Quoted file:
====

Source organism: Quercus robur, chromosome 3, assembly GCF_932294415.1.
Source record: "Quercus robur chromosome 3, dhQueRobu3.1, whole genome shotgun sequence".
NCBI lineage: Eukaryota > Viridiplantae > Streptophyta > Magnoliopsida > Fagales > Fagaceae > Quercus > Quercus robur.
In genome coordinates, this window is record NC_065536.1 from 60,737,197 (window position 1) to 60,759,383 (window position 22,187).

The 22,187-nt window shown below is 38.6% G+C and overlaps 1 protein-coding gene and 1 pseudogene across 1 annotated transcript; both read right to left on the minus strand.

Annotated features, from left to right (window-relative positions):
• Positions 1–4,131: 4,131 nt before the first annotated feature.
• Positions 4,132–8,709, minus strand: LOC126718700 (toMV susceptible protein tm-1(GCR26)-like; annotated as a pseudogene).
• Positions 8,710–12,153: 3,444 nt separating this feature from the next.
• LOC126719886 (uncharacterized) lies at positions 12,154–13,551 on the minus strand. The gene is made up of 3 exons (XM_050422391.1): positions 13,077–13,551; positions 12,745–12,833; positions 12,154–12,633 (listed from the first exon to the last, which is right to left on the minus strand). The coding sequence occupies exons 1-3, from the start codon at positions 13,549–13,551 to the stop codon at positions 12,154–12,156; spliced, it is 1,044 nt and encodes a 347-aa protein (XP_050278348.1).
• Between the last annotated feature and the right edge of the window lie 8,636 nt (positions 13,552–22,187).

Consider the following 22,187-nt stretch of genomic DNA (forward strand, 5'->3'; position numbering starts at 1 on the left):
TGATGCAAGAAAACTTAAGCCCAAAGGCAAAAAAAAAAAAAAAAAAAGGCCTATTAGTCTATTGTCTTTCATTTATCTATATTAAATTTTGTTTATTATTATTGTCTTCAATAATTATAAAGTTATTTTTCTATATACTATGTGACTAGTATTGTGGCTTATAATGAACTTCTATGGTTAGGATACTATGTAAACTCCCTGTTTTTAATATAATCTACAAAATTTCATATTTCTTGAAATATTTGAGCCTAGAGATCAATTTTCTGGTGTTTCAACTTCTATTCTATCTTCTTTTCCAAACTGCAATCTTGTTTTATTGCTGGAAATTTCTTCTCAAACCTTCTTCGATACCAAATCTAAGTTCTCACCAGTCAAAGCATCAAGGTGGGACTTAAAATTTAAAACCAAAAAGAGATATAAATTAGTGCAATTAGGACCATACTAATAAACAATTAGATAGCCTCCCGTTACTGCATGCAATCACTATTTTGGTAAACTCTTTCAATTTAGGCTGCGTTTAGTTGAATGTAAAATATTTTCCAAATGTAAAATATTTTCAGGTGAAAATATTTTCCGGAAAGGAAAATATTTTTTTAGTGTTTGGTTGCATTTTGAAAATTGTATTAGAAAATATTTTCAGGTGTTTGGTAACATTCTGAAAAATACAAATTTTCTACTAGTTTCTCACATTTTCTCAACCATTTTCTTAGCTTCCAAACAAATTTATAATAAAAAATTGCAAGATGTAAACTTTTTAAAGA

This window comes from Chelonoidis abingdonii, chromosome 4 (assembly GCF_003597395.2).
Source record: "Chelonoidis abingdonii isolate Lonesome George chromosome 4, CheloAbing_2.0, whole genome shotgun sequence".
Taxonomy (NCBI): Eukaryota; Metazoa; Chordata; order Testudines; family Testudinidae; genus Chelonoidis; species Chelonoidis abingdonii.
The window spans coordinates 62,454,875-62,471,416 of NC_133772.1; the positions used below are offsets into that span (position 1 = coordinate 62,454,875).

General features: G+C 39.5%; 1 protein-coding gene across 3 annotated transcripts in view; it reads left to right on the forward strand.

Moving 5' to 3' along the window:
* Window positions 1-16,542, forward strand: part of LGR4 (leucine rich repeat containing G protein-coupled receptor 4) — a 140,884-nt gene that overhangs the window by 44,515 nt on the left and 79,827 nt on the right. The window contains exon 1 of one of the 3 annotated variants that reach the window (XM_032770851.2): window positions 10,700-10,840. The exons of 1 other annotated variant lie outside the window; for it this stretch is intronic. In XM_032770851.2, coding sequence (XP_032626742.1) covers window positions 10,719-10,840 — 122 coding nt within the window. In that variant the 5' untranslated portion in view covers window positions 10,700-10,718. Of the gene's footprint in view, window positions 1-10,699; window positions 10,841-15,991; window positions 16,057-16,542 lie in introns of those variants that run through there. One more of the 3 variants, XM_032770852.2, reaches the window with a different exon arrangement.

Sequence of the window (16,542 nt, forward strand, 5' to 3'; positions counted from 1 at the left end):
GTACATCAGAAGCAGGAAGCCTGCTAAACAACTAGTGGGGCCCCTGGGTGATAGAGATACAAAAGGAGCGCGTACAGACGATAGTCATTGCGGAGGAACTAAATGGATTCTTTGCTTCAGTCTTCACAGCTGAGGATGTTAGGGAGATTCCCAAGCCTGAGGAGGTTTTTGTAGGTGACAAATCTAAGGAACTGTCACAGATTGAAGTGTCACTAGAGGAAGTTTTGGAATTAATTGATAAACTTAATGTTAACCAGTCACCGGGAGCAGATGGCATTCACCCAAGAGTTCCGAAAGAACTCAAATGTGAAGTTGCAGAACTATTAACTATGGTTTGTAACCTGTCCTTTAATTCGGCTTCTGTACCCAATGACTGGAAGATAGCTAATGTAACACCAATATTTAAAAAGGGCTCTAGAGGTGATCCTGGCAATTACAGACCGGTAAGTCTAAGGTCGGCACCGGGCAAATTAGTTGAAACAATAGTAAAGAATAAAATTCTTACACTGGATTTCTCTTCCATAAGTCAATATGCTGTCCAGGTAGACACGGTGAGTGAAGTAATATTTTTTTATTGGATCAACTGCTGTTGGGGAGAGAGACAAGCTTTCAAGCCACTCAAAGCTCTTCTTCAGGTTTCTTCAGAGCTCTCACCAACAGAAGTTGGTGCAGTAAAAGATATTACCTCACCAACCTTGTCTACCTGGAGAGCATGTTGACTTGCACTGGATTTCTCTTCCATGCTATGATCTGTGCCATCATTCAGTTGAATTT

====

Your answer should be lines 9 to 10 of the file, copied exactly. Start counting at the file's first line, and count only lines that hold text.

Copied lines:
• Positions 8,710–12,153: 3,444 nt separating this feature from the next.
• LOC126719886 (uncharacterized) lies at positions 12,154–13,551 on the minus strand. The gene is made up of 3 exons (XM_050422391.1): positions 13,077–13,551; positions 12,745–12,833; positions 12,154–12,633 (listed from the first exon to the last, which is right to left on the minus strand). The coding sequence occupies exons 1-3, from the start codon at positions 13,549–13,551 to the stop codon at positions 12,154–12,156; spliced, it is 1,044 nt and encodes a 347-aa protein (XP_050278348.1).